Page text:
A reliable producer of big ratings for cable news networks for decades, the President's annual State of the Union address on Tuesday seemed to mark a turning point in which media delivery of the event was decisively channeled through the Internet, not television.
First, of course, as President Barack Obama noted to Secretary of State Hillary Clinton while walking to the podium, he didn't really need to deliver his speech, since everyone had already read it online via a leaked report two hours earlier.
Later, there was plenty of reaction commentary on cable news, but the more relevant stuff came from Keith Olbermann's new network, Twitter.
"If POTUS starts with 'Since you all have a copy of this already, let's all read it together,' I'll give him $50," wrote Olbermann, who live-tweeted the event to his 206,000 followers.
Olbermann concluded: "Tonight's Final Score: Obama 22, Ryan 1, Bachmann -11,746. The Larry Sanders Show is next on IFC. No flipping. Seacrest Out."
Twitter, it seemed, was the place to be for instant analysis — even for those who still have TV jobs.
“Maybe you believe him, maybe not,” CNN's John King wrote on his Twitter feed, “but POTUS political goal here is to sell self as reasonable, center in the spending debate.”
Meanwhile, reactions from the media were all over the ideological map — which differed starkly from Obama's speech at the Tucson Memorial two weeks ago.
And of course, cable-news pundits still had plenty to say.
“The president didn’t really offer much,” Brit Hume fumed on Fox News. “It suggests to me that [Obama] doesn’t intend to do very much.”
Charles Krauthammer called Obama's speech “flat and uninspired” and “remarkably against the trend of what the electorate said this November.”
That left Juan Williams, the ex-NPR commentator, to defend Obama on Fox.
“I liked the speech and I think the reason I liked it was because it spoke to our American moment,” Williams said. “I thought that this is not a moment for fake oratory that seeks to soar because America needs to dig in and get some things done.”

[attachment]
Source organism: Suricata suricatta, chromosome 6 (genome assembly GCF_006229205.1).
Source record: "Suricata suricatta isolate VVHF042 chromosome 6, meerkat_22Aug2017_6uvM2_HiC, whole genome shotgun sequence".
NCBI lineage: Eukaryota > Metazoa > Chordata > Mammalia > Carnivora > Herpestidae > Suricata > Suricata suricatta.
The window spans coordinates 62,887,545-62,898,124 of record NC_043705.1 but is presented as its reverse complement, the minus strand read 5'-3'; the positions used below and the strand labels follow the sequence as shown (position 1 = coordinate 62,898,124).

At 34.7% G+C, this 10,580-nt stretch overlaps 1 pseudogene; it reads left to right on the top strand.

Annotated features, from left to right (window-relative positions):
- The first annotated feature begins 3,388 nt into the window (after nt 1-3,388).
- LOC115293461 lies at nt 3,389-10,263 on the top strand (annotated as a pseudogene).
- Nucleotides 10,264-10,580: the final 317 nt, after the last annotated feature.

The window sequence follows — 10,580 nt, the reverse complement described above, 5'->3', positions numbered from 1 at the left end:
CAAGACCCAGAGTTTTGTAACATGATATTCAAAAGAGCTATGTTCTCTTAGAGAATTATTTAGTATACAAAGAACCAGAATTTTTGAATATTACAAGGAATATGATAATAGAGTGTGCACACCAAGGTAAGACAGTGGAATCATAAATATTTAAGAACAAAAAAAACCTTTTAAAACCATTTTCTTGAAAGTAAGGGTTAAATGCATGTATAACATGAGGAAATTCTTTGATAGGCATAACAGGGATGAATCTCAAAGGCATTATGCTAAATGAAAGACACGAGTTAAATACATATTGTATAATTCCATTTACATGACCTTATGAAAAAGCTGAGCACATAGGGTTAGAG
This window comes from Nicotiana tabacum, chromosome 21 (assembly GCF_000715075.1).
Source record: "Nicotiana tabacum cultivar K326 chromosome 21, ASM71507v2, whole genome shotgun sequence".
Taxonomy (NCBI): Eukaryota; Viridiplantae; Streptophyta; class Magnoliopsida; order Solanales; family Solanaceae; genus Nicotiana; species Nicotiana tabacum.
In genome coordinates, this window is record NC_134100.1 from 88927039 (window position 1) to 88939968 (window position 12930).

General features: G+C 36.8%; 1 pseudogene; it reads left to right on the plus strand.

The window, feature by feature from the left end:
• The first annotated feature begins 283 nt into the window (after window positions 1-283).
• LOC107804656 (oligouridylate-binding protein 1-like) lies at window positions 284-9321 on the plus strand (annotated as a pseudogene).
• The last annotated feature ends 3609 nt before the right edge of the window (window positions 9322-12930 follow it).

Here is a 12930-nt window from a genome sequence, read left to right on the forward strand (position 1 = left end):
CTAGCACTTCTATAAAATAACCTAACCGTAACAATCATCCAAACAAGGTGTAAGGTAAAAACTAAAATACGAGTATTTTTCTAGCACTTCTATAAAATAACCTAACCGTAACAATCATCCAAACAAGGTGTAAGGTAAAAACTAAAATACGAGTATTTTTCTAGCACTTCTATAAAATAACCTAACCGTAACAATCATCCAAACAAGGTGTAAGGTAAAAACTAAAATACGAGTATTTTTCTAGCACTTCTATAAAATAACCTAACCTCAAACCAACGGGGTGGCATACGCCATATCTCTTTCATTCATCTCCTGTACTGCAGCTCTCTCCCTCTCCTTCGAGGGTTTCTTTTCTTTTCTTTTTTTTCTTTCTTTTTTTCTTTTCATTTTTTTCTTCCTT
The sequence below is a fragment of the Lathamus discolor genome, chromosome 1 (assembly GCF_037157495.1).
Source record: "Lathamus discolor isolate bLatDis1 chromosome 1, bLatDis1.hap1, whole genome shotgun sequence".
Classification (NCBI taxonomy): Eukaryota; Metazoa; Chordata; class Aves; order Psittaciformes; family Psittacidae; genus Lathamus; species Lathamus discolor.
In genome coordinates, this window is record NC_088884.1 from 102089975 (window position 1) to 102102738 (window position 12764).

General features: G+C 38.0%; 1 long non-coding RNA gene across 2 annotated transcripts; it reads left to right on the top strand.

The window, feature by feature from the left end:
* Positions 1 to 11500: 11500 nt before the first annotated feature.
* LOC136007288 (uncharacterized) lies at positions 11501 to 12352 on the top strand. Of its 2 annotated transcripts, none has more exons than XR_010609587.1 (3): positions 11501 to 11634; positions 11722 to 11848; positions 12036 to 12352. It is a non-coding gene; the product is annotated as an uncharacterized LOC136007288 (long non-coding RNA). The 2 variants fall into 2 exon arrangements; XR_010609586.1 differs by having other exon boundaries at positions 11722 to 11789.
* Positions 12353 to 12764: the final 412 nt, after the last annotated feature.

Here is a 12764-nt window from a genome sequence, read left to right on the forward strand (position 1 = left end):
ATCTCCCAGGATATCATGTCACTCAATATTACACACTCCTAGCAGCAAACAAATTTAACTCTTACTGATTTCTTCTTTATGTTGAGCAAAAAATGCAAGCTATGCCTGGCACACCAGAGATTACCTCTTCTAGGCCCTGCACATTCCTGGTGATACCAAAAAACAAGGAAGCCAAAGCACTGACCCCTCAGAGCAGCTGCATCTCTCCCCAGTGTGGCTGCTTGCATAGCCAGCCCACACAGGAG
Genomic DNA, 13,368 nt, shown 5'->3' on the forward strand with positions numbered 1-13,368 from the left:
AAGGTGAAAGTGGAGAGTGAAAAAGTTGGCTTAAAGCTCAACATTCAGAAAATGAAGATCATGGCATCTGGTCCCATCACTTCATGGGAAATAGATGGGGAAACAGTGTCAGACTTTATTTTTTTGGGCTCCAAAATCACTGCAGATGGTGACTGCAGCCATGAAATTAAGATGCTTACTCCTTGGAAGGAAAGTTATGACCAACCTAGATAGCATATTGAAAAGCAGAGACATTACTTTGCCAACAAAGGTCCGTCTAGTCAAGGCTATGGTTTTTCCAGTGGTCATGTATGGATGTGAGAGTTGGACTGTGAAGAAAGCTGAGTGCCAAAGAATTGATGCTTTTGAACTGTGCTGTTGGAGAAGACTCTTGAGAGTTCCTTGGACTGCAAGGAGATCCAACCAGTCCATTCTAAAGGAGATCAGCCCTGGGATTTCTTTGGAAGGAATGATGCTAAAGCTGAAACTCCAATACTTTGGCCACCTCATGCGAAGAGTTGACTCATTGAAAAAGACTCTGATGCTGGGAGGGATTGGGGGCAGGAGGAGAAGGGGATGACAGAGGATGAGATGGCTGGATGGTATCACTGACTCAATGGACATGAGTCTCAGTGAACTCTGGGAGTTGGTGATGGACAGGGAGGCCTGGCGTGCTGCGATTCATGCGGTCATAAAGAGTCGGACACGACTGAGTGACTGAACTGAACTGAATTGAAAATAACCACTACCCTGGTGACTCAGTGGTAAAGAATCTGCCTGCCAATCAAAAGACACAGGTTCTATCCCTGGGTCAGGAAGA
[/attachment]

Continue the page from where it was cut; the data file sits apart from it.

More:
CNN, anchored by Wolf Blitzer and featuring its very new, very British primetime host Piers Morgan, was the only news outlet to carry both scheduled partisan responses — Republican Rep. Paul Ryan followed by Rep. Michelle Bachmann’s Tea Party rebuttal — live.
“Hearing the Tea Party’s perspective on the State of the Union is something we believe viewers, no matter their persuasion, will be interested in watching,” CNN political director Sam Feist said in the network’s announcement. (Fox News and MSNBC both made it a point to not carry Bachmann’s response live on-air.)
CNN was also the first cable news network to show a photo of Gabrielle Giffords’ husband holding her hand as she watched Obama’s speech from her hospital bed.
MSNBC showcased its new, Olbermann-free primetime lineup — Rachel Maddow, Chris Matthews, Ed Schultz and Lawrence O’Donnell — to assess Obama’s performance and the Republican rebuttal.
“I thought the speech was great,” Matthews said. “It had a very Jack Kennedy quality.”
“This president has changed,” Schultz added. “He is above the tree line, he is above the fray.”
But again, the best commentary — or at least, the most entertaining — was tweeted.
"[John] Boehner would only cry if this night was called 'The State of John Boehner,'" Lizz Winstead, co-creator of "The Daily Show" and frequent guest on MSNBC's "Ed Show," wrote.
"I hope whoever is standing over my left shoulder is enjoying Bachmann's speech," Seth Meyers, "Saturday Night Live" head writer, wrote on his feed. "Because that's who I think she's looking at."
"Why isn't Rep. Bachmann LOOKING AT THE DAMNED CAMERA?" Olbermann tweeted. "Seriously, somebody at the Tea Party needs to run on the stage, grab her, and POINT TO WHERE THE CAMERA IS … Yoo-hoo! CONGRESSWOMAN! We're the ones in the MIDDLE."
Twitter was also a good place to find other politicians responding to the speeches.
"Frustrated by Bachmann's take on facts," Newark Mayor Cory Booker noted on his Twitter feed. "Republican address accepted bi-partisan responsibility [for] our problems. Bachmann just blames Obama."
And despite the call for an end to violent rhetoric in the wake of the Tucson shooting, it appeared at least one major network, ABC News, didn’t exactly heed the call, publishing a story before the State of the Union by George Stephanopoulos on its homepage with the title "President Obama's Double-Barreled State of the Union Message" — adjacent to a large image of Giffords.
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